By Peter Nicholls
DOVER, England (Reuters) - Britain said on Tuesday it wanted greater flexibility to return illegal immigrants to France after a surge in the number embarking on the perilous journey across the English Channel.
Hundreds of people, including some children, have been caught crossing to southern England from makeshift camps in northern France since Thursday - many navigating one of the world's busiest shipping routes in overloaded rubber dinghies.
British Prime Minister Boris Johnson says he wants to stop the illegal crossings and has sent Immigration Minister Chris Philp to Paris for talks with the French government.
Britain says the EU's so-called Dublin Regulation, which currently governs the return of illegal immigrants, is too inflexible and has very tight timeframes. Junior health minister Edward Argar said Johnson wanted more flexibility.
"What he's looking at, quite rightly, is greater flexibility ... in returning people who have come here illegally ... and need to be returned back to France," Argar told Sky News.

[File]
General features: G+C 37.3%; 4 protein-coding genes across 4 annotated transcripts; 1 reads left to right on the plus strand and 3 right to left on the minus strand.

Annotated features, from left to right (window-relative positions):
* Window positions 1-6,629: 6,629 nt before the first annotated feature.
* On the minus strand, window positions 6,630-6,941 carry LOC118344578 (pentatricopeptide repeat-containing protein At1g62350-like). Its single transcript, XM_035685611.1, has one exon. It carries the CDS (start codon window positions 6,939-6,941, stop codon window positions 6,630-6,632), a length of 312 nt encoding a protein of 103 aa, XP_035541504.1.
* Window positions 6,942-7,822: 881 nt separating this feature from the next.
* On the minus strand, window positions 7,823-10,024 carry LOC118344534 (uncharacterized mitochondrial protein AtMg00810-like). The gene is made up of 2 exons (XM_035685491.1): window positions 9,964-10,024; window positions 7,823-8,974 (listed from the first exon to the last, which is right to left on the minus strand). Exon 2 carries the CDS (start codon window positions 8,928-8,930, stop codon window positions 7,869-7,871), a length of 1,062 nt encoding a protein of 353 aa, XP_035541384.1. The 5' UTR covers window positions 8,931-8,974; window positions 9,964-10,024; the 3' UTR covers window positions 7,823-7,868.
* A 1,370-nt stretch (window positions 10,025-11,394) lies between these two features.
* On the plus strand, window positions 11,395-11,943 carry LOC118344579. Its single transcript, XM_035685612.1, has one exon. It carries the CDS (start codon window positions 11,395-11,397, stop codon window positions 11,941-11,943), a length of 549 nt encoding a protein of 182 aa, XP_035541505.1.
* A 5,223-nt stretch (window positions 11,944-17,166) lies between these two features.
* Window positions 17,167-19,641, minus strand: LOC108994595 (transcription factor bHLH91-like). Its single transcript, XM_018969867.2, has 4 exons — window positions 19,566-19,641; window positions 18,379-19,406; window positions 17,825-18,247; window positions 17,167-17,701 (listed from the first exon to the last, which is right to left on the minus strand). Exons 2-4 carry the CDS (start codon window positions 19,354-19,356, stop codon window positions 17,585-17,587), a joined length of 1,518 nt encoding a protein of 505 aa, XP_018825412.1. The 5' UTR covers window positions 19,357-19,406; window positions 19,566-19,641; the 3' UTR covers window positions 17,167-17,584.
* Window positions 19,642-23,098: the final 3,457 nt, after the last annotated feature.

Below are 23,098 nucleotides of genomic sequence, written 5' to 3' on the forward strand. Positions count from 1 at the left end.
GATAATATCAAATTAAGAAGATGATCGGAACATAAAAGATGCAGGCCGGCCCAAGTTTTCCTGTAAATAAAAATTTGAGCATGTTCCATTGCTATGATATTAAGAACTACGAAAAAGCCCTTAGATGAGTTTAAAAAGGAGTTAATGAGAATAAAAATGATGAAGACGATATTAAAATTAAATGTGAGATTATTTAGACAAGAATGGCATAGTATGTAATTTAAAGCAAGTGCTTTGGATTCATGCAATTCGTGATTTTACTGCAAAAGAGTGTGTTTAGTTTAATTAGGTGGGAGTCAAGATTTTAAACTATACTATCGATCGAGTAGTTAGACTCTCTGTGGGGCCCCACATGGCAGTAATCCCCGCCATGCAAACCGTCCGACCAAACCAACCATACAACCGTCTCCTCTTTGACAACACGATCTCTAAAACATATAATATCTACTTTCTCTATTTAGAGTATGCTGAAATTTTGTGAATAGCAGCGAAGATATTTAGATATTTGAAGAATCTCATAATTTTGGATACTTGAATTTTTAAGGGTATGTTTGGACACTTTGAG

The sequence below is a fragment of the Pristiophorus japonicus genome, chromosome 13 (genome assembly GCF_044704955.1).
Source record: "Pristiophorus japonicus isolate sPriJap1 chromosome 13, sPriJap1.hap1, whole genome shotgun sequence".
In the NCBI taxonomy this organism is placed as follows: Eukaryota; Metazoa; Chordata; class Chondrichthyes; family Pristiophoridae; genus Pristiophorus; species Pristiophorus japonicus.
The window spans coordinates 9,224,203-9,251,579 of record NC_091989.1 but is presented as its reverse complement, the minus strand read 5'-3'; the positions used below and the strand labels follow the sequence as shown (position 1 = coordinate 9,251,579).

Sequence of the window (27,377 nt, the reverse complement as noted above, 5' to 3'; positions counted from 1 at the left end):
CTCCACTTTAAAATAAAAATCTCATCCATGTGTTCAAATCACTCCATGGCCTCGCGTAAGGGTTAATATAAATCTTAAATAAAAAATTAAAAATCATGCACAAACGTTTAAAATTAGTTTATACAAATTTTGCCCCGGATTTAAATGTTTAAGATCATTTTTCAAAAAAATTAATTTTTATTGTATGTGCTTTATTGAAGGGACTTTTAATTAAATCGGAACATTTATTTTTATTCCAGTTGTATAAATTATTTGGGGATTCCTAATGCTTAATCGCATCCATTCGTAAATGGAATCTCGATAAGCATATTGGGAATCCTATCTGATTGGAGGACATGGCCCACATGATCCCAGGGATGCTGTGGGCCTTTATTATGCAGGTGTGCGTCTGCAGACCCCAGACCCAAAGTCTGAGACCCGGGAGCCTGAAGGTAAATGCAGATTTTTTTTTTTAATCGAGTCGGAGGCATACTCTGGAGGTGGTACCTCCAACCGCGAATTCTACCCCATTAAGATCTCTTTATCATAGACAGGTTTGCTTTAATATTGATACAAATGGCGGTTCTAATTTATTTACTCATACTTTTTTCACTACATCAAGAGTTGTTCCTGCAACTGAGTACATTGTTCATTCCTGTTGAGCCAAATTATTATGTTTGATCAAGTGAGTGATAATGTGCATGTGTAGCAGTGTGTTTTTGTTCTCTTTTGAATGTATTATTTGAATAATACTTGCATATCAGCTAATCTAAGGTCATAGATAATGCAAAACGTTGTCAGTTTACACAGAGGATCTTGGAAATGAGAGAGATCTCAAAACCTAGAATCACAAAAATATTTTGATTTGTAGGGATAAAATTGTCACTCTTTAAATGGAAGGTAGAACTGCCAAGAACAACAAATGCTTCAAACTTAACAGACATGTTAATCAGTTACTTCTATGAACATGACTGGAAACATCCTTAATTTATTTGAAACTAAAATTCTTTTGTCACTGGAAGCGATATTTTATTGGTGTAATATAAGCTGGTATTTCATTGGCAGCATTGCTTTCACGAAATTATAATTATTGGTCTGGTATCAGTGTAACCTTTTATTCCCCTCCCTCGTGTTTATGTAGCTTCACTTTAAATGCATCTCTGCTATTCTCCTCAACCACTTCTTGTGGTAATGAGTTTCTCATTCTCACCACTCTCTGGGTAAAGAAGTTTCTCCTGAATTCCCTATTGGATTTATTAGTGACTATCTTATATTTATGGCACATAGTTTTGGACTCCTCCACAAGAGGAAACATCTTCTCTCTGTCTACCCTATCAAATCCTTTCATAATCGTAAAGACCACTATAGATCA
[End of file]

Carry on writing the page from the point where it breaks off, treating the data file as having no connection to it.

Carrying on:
More than 20 migrants were escorted to Dover on Tuesday by the British border force.
Many of the migrants seeking to reach Britain come from Afghanistan, Iraq, Iran, Syria and countries in Africa, fleeing poverty, persecution or war.
Some stand a chance of being granted asylum, while others, considered illegal economic migrants, are unlikely to be allowed to remain in Britain.
Organised crime groups offer to help the migrants cross the Channel for around 500 pounds ($650), the Sun newspaper reported, adding that some smugglers offer "kids go free" deals.
Britain's interior ministry, known as the Home Office, declined repeated requests to supply data on the number of illegal crossings.
(Reporting by Guy Faulconbridge and Sarah Young; editing by Kate Holton and Giles Elgood)